We can't go back to Constantinople, but in this fictionalized biography Halide Edib teaches us much about women's lives in that eastern metropolis at the turn of the century. Although didactic (a chunk of history is dropped abruptly into the middle), the book is not without interest in its forays into closely guarded harems, the large country houses of well-to-do Turkish families, the European quarter, and—on a sadly contemporary note—a camp for refugees from nationalist fighting in the Balkans. Halide Edib, daughter of a bureaucrat at the court of the last sultan of the Ottoman Empire, displays intellectual talent at an early age. After her mother's death, her European-leaning father sees to it that she receives a first-class education: first from her Circassian governess (later stepmother) Teyze and then as the first Turkish student at the American Girls College. Born into a Muslim family whose members pride themselves on being direct descendants of "Eyoub, the standard-bearer of the Prophet," Halide has inherited the family gift, an ability to hear the voices of the spirits of the dead. Her grandmother, who shares that gift, is firmly set in traditional ways and worries that Halide will lose her faith as she is exposed to Western influences. Devoted to the mystical poetry of the Sufis as well as to her growing ability to write English fiction, Halide attempts to walk the tightrope between West and East, even as she see others—like her half-sister Mahmoure, who abandons her arranged marriage and her children for her lover (and Edib's former protégé), Riza—come to grief in the attempt. This second novel (after Goodnight, Little Sisters) is old-fashioned and its style undistinguished; however, its portrayal of an Islamic world on the brink of change is carefully detailed and convincing. (July 3)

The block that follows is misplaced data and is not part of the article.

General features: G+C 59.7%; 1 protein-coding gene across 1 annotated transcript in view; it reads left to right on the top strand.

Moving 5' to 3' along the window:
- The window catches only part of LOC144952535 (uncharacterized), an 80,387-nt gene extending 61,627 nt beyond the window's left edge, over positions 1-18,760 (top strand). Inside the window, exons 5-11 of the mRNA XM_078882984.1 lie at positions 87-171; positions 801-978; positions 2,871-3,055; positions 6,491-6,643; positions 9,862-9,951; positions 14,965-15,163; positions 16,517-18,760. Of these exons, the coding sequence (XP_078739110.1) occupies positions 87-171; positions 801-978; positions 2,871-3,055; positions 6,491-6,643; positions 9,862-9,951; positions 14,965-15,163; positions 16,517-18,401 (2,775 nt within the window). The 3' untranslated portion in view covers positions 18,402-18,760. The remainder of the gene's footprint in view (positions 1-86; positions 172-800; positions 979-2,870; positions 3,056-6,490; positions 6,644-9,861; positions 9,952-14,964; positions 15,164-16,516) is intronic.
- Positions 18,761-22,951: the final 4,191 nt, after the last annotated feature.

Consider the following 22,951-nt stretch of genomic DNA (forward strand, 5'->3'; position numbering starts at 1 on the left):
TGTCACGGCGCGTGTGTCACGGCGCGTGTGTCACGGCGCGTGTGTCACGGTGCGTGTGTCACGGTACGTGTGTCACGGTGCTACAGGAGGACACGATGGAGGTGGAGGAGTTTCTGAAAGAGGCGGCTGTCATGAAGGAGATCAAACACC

FYI:Kazan is the wife of director Elia Kazan.